Just when it seemed as if the Jeanneau 379 was going to be the entry-level model for Jeanneau’s revamped Sun Odyssey 9-Series, the company launched a 34-foot version that is now the baby of that family. As with all its designs, Jeanneau built six of the new 349s and put them out for review by dealers and the press, fully expecting to make improvements based on feedback. I tested one of those first half dozen in Miami, FL, and came away thinking that the new Jeanneau Sun Odyssey 349 has a few bugs, but also has a definite appeal and offers a lot for the price.

Watch our first look video on the Jeanneau Sun Odyssey 349.

A photo of the Jeanneau Sun Odyssey 349 under sail.

The Jeanneau Sun Odyssey 349 blasts away on a reach.



Like on the 379, Marc Lombard drew a hull with a plumb bow and a hard chine that begins well before the boat’s maximum beam. The flat aft section helps keep the boat on its feet, even in a breeze. The standard fin keel draws six feet, five inches, while the available shoal draft keel draws four feet, 10 inches. A swing keel may be in the works, but to keep the base price at $125,000, it’s not clear whether that will happen or not. The beam is 11 feet, three inches, so the 349 uses twin rudders for better tracking, even when heeled.

Topsides


The Jeanneau 349 has twin wheels that open up the cockpit nicely, and there's a walk-through to the handy drop-down transom. When deployed, the swim platform is actually bigger than on the Sun Odyssey 409 (two models up) and really adds to the space while at anchor. The 349’s fractional rig supports double aft-swept spreaders and a total sail area of 613 square feet with the classic main and a 106 percent genoa. The Selden mast is tall, and the boom relatively short, so the boat takes advantage of wind higher up but still has a mainsail that's easily managed by one or two. There's no backstay on the standard model, and while one can be provided, it's not necessary. Without it, it’s possible to fly a square-top mainsail, which adds 11 percent to the sail area. A traditionally-shaped furling main is optional.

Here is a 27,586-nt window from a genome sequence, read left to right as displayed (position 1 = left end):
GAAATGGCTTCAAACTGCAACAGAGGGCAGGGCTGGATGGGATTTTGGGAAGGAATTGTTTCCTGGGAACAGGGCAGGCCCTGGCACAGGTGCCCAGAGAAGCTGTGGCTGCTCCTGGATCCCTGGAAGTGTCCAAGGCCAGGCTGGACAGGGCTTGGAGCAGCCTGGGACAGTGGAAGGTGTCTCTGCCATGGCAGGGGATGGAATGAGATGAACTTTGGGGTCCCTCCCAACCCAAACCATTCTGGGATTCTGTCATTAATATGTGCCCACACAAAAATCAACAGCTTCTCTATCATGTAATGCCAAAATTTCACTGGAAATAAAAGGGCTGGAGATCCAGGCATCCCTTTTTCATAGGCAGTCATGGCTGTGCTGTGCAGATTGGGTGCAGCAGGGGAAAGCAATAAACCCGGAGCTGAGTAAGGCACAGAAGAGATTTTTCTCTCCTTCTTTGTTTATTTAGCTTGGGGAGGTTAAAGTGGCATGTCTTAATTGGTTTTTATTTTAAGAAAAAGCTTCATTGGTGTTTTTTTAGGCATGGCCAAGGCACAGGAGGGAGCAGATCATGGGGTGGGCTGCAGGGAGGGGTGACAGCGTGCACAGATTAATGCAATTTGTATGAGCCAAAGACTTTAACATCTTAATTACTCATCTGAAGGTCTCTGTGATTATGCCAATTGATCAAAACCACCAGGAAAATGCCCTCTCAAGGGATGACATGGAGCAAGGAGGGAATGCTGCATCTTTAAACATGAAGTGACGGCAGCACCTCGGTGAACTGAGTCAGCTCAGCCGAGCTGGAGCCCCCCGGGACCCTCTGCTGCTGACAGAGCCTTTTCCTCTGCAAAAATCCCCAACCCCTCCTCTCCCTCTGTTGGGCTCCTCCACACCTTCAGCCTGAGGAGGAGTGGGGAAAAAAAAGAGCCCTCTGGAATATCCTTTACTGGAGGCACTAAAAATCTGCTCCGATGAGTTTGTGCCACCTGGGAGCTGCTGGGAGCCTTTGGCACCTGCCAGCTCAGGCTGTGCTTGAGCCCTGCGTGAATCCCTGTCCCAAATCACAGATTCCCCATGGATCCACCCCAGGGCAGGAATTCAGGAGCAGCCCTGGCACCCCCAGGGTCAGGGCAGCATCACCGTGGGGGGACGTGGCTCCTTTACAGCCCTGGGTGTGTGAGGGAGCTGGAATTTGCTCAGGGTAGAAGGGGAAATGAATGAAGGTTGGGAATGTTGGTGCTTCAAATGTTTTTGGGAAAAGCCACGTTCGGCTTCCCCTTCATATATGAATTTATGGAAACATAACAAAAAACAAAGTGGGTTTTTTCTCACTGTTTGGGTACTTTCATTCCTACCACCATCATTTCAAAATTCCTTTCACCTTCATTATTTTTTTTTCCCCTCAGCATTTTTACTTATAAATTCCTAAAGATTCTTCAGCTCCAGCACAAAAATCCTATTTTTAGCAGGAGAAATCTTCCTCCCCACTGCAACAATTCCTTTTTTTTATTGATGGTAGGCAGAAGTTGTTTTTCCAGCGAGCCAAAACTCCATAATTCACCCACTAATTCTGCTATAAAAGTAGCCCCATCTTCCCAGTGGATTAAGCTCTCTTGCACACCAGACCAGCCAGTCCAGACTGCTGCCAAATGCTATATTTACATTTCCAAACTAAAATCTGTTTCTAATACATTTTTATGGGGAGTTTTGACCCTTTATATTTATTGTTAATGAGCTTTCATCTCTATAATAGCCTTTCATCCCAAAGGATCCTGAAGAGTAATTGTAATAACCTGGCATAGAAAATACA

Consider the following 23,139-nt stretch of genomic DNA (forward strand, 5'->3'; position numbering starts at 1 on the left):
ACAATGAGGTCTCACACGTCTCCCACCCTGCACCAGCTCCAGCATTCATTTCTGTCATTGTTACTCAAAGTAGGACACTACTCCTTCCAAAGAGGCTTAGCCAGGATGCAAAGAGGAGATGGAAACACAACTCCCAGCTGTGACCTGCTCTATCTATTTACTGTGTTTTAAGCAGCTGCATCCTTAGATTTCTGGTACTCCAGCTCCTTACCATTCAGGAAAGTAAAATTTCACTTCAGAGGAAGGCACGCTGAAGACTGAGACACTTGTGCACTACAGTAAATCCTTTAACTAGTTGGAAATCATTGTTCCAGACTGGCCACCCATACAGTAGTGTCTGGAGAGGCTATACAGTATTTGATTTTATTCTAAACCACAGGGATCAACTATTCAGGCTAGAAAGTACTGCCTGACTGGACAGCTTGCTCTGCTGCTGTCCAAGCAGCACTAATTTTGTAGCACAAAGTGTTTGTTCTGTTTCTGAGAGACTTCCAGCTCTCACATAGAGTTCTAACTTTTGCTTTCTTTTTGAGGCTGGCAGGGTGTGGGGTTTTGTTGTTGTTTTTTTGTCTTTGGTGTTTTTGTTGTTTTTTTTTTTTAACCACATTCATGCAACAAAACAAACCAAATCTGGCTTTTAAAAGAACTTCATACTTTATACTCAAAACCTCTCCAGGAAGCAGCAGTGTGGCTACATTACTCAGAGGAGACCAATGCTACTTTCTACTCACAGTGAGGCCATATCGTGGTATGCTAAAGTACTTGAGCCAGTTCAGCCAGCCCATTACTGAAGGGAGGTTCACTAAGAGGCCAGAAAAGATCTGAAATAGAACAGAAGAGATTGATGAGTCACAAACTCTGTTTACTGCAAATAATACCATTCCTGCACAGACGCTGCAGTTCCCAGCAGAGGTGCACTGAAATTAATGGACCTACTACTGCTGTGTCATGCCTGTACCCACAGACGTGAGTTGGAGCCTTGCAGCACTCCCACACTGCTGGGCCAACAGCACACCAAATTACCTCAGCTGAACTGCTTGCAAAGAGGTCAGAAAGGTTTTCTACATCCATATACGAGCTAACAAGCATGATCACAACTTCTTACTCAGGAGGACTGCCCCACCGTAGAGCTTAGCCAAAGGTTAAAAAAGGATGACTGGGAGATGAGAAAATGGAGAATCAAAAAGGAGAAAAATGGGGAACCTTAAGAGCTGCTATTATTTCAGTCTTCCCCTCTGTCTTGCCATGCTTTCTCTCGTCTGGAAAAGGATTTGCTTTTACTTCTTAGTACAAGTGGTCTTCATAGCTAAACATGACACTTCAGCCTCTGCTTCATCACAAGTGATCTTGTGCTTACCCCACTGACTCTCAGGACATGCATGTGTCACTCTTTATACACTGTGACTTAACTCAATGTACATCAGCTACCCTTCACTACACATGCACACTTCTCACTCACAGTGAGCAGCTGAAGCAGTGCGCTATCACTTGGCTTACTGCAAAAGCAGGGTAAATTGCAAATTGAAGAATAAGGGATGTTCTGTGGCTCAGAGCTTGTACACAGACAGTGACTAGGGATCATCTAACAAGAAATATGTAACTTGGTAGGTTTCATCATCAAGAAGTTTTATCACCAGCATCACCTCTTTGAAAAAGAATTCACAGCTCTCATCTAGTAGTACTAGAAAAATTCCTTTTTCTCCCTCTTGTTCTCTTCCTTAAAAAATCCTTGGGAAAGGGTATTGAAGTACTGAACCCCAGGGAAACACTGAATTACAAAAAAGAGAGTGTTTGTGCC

A photo of the Jeanneau Sun Odyssey 349 cockpit.

There's plenty of room in the Sun Odyssey 349 cockpit, especially when the transom is folded out.



To keep the base price $50,000 below the next bigger model, Jeanneau has adapted some features from the Sun Fast racing series, which incorporate friction rings rather than using tracks and fairleads for the genoa sheets. The “Y” bridle main sheet also uses these friction rings, eliminating the need for a traveler. A rigid vang is standard and four winches (two on the cabin top and two primaries) combine with Spinlock line clutches to manage the sheets and halyards well. A B&G multifunction display provides navigation information where it’s needed, at the helm.

Creature Comforts